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Normal interpersonal engagements involve both sight and sound. Yet when it comes to voice technology we continue to yell into the air towards feature-less black boxes. And because these little boxes sit silently in the corners of our homes, we're never quite sure if they are listening or not. For these reasons we believe voice technology in the home and the workplace has not yet reached its full potential. It's not just a technology problem. It's a design problem and we have an idea to share.

  • The Wink mock-up one a kitchen counter.

We call our idea Wink. The name comes from its “winking” lens that endows the concept with much of its personality.

Wink is a voice assistant that reacts to you and its environment. In normal conversations between people, we look at each other. This indicates we're paying attention. It also creates a shorthand for understanding. When we nod we show understanding, agreement. Our gaze provides a shorthand within our conversations. Even our pets are capable of much of this kind of audiovisual interaction.

Wink is designed to leverage these attributes to create a richer interaction experience with voice technology. When you look at Wink, it responds by looking at you. When you address Wink, it responds, tracks your gaze, and shows that it is listening. This interaction not only endows Wink with personality and charm, it serves as a distinct signal that Wink is listening and ready to take commands.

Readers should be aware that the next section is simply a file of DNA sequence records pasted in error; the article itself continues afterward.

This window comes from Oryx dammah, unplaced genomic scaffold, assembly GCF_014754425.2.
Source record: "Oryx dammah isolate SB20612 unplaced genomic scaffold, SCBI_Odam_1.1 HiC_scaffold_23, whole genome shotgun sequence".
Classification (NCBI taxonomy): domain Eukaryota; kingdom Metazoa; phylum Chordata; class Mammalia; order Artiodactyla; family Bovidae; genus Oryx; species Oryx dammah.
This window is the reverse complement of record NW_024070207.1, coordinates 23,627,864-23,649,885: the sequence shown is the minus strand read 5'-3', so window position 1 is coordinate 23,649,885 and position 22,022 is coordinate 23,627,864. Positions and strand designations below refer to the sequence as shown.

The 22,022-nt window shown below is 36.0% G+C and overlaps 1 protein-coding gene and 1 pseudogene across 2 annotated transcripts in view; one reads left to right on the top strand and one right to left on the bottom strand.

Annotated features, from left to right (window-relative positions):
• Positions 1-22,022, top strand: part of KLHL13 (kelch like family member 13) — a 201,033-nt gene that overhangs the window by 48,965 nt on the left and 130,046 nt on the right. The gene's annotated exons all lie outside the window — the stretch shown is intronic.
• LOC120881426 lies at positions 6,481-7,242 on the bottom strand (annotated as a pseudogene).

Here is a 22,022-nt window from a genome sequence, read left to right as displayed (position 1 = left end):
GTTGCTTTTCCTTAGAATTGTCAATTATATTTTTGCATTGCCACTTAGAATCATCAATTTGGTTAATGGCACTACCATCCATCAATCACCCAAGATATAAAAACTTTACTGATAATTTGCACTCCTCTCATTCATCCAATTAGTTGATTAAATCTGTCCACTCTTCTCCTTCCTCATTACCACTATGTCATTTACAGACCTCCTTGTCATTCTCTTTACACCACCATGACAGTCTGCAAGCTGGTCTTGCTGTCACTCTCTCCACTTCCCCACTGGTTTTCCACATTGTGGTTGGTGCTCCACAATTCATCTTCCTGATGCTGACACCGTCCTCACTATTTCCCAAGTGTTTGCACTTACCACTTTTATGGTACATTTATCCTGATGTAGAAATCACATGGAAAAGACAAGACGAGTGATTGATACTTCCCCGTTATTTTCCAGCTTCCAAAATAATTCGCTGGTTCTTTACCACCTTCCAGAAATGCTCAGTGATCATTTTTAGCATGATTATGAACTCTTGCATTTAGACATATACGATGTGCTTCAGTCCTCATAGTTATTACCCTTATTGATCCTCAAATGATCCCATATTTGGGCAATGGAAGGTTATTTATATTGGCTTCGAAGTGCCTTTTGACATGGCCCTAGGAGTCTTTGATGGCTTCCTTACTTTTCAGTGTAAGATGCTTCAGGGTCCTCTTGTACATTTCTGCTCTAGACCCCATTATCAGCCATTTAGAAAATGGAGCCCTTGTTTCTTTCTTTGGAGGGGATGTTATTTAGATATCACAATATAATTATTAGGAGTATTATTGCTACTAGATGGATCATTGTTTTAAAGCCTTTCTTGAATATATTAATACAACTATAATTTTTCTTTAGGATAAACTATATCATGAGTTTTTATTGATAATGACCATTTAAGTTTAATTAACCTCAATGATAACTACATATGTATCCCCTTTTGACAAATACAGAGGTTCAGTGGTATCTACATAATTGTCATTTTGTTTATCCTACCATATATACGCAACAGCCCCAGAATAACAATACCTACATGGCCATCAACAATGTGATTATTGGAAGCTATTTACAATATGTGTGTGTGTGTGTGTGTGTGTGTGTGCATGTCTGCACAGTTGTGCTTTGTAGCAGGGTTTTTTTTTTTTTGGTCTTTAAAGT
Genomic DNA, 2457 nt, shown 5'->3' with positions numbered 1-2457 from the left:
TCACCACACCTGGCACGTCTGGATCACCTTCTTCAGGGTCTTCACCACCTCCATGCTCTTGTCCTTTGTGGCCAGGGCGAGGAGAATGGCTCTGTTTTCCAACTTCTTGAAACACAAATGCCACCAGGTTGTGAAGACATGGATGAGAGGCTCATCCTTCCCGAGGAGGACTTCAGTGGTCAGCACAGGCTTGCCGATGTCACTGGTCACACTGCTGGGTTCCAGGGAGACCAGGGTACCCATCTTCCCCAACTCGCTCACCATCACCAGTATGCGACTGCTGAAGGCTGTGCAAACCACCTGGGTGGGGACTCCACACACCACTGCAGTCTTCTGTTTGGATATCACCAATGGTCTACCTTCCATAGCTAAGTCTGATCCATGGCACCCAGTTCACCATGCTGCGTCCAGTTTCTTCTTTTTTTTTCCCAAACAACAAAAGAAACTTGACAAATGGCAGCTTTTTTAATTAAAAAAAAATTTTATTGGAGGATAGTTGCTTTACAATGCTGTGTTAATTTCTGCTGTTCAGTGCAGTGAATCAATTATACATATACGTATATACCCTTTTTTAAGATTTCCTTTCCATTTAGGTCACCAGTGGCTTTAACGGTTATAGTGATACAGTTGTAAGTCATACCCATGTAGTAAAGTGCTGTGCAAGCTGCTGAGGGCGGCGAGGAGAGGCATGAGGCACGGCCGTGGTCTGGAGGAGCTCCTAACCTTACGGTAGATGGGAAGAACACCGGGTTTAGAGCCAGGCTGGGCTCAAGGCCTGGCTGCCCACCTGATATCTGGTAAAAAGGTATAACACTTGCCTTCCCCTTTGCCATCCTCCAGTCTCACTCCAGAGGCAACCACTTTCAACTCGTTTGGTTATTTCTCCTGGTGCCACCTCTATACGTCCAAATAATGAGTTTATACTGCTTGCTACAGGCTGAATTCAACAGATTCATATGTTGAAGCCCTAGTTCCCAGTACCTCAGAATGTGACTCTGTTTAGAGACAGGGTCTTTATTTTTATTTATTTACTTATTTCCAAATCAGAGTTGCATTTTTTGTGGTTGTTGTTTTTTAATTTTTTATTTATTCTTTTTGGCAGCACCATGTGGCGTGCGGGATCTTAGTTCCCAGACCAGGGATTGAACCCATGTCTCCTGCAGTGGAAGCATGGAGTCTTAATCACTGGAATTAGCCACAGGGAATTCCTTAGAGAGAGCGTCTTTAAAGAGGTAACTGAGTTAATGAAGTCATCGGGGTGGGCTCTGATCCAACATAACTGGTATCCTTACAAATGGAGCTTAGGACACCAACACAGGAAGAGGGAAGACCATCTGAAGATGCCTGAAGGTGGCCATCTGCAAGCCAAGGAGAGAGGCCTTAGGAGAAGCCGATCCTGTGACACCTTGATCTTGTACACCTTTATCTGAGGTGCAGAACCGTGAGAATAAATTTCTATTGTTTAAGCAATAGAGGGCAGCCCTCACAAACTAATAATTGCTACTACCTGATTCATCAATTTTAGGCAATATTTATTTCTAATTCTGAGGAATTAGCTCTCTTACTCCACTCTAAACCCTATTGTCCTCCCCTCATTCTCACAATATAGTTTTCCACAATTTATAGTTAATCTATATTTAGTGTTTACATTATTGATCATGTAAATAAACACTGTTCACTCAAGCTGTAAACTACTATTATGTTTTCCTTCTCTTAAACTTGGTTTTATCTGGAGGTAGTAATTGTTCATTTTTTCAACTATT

A person communicates with a Wink prototype at a table
  • An Embodied approach to the voice assistant encourages more trustworthy engagement. By giving the device the power of gaze, we give it body language, allowing for more humanistic interaction.
  • Wink has ambient awareness. It knows who is in a space and which devices are in that space. This allows for more casual interactions without the cumbersome explicit commands often required of current voice assistants. If you want to turn off lights or unlock doors, looking towards those objects allows you to issue much more informal commands such as ‘turn that off’ or ‘unlock that (door)’
  • Wink has focus. It knows when people are talking to each other, rather than to it, and won't listen, record, or respond unless it is directly addressed by someone. This helps alleviate false positives and endows Wink with a sense of trust about when it is and is not listening.

It's more trustworthy and fun.

It's Wink.


A mock up of Wink, a conceptual virtual assistant, with lens open

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